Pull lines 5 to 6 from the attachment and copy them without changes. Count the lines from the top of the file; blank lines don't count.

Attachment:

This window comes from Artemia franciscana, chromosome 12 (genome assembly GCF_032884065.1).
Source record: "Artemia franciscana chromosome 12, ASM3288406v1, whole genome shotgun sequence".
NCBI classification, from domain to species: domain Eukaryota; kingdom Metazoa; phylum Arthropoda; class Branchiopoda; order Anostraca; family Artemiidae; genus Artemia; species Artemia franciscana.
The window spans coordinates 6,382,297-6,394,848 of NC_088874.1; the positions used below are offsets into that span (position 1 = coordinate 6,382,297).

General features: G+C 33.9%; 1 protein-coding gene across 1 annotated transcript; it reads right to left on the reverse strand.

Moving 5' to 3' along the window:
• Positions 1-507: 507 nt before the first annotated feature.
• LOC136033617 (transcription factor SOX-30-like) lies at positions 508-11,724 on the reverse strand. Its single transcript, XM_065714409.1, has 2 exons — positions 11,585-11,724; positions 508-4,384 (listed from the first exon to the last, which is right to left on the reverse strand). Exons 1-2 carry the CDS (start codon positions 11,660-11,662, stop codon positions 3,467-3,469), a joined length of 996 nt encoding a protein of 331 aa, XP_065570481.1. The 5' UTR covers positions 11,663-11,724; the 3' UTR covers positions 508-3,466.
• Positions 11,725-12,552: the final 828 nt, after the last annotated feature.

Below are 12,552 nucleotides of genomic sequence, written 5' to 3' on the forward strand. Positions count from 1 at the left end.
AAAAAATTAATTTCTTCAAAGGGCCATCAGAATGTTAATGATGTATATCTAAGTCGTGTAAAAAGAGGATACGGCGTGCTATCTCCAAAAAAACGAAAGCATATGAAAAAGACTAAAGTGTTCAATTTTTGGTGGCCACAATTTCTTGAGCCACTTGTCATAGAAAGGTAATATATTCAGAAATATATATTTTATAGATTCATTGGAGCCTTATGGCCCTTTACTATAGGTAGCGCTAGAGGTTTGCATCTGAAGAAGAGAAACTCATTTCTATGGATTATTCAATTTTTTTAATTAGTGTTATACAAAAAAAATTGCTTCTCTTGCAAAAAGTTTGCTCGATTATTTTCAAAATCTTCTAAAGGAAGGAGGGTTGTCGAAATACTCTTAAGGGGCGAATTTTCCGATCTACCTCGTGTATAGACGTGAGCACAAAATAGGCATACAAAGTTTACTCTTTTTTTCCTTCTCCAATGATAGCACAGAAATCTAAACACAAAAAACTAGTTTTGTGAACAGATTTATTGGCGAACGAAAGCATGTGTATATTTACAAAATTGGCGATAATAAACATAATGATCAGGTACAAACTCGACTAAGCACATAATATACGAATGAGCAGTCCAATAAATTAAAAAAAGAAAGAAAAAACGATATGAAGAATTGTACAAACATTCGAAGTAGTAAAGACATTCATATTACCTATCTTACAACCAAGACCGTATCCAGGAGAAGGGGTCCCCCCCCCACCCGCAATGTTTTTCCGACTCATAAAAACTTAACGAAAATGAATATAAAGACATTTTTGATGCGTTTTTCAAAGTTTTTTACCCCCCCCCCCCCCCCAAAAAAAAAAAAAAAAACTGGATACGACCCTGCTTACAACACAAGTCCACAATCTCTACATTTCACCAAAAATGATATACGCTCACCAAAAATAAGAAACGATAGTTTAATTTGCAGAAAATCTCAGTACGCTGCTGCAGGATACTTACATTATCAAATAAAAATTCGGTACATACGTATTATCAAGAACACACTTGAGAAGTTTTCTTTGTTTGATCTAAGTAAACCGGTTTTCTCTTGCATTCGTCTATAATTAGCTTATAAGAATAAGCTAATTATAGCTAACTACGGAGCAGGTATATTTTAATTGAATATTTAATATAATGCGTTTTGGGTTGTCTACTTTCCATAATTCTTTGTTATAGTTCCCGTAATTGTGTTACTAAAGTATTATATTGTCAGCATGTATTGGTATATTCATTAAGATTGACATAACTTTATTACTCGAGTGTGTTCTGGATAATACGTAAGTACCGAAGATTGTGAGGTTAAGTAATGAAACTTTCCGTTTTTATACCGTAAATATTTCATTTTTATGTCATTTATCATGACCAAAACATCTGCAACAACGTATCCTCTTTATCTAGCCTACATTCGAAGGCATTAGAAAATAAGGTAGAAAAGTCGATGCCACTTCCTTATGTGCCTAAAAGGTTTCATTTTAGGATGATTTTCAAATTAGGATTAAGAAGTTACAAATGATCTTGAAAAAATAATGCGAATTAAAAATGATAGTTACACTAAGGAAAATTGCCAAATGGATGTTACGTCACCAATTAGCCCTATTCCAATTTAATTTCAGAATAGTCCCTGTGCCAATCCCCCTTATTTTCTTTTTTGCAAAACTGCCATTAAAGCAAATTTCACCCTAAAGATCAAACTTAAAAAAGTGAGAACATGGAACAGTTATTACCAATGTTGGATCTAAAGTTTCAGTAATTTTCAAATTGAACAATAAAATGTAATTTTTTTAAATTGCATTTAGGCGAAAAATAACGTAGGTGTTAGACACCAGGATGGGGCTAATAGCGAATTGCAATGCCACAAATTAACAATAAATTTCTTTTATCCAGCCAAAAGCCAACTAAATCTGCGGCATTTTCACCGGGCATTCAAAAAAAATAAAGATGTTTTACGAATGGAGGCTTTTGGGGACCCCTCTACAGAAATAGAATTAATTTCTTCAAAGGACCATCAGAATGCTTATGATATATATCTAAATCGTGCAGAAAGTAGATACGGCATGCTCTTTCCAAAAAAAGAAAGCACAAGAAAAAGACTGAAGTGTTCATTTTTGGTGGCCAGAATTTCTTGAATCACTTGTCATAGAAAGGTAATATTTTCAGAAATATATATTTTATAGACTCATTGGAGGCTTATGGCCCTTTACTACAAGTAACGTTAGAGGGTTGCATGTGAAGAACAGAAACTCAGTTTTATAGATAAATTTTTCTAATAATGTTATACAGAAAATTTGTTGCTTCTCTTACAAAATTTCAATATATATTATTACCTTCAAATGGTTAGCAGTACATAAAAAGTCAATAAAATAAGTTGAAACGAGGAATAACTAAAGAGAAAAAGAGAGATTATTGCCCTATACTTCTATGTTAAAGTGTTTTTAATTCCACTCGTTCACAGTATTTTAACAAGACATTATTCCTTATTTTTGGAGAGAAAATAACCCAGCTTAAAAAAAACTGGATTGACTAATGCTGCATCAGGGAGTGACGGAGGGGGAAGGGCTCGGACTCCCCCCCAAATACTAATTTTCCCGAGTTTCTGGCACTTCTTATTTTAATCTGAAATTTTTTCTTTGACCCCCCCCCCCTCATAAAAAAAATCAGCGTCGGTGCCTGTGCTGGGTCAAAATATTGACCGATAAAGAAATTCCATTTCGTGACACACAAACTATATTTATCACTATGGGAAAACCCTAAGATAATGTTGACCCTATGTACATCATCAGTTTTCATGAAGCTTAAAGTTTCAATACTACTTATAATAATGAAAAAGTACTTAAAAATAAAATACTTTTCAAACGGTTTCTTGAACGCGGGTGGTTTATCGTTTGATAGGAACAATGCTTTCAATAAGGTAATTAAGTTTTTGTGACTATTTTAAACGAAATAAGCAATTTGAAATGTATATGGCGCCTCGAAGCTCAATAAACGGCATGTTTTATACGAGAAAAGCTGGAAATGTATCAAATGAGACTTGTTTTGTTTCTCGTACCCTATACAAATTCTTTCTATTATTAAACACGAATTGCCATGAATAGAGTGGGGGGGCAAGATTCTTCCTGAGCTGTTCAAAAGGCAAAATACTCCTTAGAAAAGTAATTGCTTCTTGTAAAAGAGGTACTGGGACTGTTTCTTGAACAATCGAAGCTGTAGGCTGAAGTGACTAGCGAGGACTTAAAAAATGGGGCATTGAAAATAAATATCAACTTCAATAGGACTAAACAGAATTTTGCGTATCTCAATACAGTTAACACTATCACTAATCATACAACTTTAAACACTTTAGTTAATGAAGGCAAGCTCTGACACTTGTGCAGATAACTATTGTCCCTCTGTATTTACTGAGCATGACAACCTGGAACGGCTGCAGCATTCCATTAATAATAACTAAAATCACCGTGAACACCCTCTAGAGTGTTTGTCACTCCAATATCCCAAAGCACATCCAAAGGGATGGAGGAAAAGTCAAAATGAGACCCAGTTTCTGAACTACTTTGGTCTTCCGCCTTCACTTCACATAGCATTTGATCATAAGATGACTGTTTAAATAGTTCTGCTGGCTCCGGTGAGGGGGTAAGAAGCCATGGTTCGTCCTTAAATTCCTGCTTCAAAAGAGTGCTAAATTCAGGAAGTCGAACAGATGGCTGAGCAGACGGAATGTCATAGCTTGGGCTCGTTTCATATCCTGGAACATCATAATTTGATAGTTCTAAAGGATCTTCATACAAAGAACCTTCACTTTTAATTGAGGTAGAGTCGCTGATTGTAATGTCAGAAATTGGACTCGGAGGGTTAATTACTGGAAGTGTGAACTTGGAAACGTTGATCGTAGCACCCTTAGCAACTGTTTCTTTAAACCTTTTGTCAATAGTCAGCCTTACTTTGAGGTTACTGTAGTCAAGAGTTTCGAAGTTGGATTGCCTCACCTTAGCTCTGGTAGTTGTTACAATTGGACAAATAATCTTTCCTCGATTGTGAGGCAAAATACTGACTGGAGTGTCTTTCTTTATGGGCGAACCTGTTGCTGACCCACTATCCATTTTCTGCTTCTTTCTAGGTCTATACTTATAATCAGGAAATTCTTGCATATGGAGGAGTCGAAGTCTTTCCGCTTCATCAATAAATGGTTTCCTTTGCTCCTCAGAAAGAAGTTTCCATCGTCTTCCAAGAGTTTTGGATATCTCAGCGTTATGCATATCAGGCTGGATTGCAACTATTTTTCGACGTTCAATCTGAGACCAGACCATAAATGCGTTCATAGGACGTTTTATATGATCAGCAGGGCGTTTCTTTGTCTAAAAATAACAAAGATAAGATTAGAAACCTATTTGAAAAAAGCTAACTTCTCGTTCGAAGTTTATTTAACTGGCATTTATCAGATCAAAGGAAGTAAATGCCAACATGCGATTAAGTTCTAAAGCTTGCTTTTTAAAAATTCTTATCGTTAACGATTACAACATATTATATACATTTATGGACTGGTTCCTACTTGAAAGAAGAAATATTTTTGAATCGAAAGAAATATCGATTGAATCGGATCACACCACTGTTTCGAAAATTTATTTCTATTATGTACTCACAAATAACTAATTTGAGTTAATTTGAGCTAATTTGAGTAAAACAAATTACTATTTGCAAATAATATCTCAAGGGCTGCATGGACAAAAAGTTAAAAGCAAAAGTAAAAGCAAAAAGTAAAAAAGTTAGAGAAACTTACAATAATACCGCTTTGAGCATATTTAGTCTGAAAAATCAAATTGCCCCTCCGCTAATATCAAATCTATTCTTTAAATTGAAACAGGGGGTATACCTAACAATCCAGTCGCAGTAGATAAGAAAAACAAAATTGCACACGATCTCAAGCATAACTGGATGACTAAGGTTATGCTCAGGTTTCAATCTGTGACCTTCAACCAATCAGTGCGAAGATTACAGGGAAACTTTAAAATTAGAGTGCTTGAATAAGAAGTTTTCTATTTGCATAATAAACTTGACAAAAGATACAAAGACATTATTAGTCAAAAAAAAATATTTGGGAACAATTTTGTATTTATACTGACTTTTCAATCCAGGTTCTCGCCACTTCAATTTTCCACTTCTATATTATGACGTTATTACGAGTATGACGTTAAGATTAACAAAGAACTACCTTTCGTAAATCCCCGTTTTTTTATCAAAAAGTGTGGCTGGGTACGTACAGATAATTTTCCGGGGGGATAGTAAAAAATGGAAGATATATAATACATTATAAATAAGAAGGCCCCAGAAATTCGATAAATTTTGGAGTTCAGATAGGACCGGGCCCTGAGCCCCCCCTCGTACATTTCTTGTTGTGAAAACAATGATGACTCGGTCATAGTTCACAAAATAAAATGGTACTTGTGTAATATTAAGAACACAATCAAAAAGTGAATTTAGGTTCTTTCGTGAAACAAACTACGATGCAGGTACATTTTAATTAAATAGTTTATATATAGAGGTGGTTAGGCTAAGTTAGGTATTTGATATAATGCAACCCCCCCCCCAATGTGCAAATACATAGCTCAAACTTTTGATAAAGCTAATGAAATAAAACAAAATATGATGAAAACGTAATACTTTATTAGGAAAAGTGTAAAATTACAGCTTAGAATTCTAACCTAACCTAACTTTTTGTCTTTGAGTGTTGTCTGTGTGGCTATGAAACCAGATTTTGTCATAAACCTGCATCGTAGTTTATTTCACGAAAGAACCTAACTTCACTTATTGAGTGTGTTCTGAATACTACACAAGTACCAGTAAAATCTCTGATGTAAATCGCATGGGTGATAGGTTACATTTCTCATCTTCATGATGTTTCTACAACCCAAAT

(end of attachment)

General features: G+C 33.9%; 1 protein-coding gene across 1 annotated transcript; it reads right to left on the reverse strand.

Moving 5' to 3' along the window: